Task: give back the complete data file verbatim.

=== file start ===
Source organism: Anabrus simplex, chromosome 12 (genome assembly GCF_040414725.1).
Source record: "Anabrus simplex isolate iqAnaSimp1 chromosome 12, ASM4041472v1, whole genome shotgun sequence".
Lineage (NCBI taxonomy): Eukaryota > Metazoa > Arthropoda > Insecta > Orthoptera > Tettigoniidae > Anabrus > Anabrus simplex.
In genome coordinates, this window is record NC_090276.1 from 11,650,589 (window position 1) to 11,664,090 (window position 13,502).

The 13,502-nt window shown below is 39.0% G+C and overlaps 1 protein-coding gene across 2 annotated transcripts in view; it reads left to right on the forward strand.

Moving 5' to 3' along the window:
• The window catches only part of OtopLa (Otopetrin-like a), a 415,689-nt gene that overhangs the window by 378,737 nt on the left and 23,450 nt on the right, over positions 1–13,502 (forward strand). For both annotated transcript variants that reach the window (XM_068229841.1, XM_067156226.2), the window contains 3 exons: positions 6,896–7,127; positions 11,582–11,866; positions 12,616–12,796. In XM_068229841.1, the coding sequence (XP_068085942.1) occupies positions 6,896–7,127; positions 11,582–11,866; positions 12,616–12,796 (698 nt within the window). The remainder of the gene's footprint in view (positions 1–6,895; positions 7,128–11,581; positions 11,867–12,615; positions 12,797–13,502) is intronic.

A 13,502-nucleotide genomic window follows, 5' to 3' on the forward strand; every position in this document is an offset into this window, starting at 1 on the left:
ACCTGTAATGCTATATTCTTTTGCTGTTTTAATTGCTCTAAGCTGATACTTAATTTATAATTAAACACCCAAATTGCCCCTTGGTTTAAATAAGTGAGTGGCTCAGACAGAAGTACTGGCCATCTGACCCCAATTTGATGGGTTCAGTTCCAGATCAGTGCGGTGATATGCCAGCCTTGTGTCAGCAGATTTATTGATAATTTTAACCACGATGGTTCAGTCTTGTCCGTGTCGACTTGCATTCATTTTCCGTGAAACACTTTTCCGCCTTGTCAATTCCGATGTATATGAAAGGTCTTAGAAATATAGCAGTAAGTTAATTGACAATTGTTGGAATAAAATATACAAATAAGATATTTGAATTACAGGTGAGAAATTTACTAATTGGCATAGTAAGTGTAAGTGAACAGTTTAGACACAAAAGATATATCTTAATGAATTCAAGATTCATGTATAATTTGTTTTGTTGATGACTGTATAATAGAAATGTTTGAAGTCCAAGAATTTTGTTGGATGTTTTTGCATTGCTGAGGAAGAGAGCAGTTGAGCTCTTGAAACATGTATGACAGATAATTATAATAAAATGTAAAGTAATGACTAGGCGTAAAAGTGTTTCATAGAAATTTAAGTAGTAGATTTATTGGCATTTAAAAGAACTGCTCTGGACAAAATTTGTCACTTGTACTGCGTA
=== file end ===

Source organism: Anabrus simplex, chromosome 12 (genome assembly GCF_040414725.1).
Source record: "Anabrus simplex isolate iqAnaSimp1 chromosome 12, ASM4041472v1, whole genome shotgun sequence".
Lineage (NCBI taxonomy): Eukaryota > Metazoa > Arthropoda > Insecta > Orthoptera > Tettigoniidae > Anabrus > Anabrus simplex.
In genome coordinates, this window is record NC_090276.1 from 11,650,589 (window position 1) to 11,664,090 (window position 13,502).

The 13,502-nt window shown below is 39.0% G+C and overlaps 1 protein-coding gene across 2 annotated transcripts in view; it reads left to right on the forward strand.

Moving 5' to 3' along the window:
• The window catches only part of OtopLa (Otopetrin-like a), a 415,689-nt gene that overhangs the window by 378,737 nt on the left and 23,450 nt on the right, over positions 1–13,502 (forward strand). For both annotated transcript variants that reach the window (XM_068229841.1, XM_067156226.2), the window contains 3 exons: positions 6,896–7,127; positions 11,582–11,866; positions 12,616–12,796. In XM_068229841.1, the coding sequence (XP_068085942.1) occupies positions 6,896–7,127; positions 11,582–11,866; positions 12,616–12,796 (698 nt within the window). The remainder of the gene's footprint in view (positions 1–6,895; positions 7,128–11,581; positions 11,867–12,615; positions 12,797–13,502) is intronic.

A 13,502-nucleotide genomic window follows, 5' to 3' on the forward strand; every position in this document is an offset into this window, starting at 1 on the left:
ACCTGTAATGCTATATTCTTTTGCTGTTTTAATTGCTCTAAGCTGATACTTAATTTATAATTAAACACCCAAATTGCCCCTTGGTTTAAATAAGTGAGTGGCTCAGACAGAAGTACTGGCCATCTGACCCCAATTTGATGGGTTCAGTTCCAGATCAGTGCGGTGATATGCCAGCCTTGTGTCAGCAGATTTATTGATAATTTTAACCACGATGGTTCAGTCTTGTCCGTGTCGACTTGCATTCATTTTCCGTGAAACACTTTTCCGCCTTGTCAATTCCGATGTATATGAAAGGTCTTAGAAATATAGCAGTAAGTTAATTGACAATTGTTGGAATAAAATATACAAATAAGATATTTGAATTACAGGTGAGAAATTTACTAATTGGCATAGTAAGTGTAAGTGAACAGTTTAGACACAAAAGATATATCTTAATGAATTCAAGATTCATGTATAATTTGTTTTGTTGATGACTGTATAATAGAAATGTTTGAAGTCCAAGAATTTTGTTGGATGTTTTTGCATTGCTGAGGAAGAGAGCAGTTGAGCTCTTGAAACATGTATGACAGATAATTATAATAAAATGTAAAGTAATGACTAGGCGTAAAAGTGTTTCATAGAAATTTAAGTAGTAGATTTATTGGCATTTAAAAGAACTGCTCTGGACAAAATTTGTCACTTGTACTGCGTA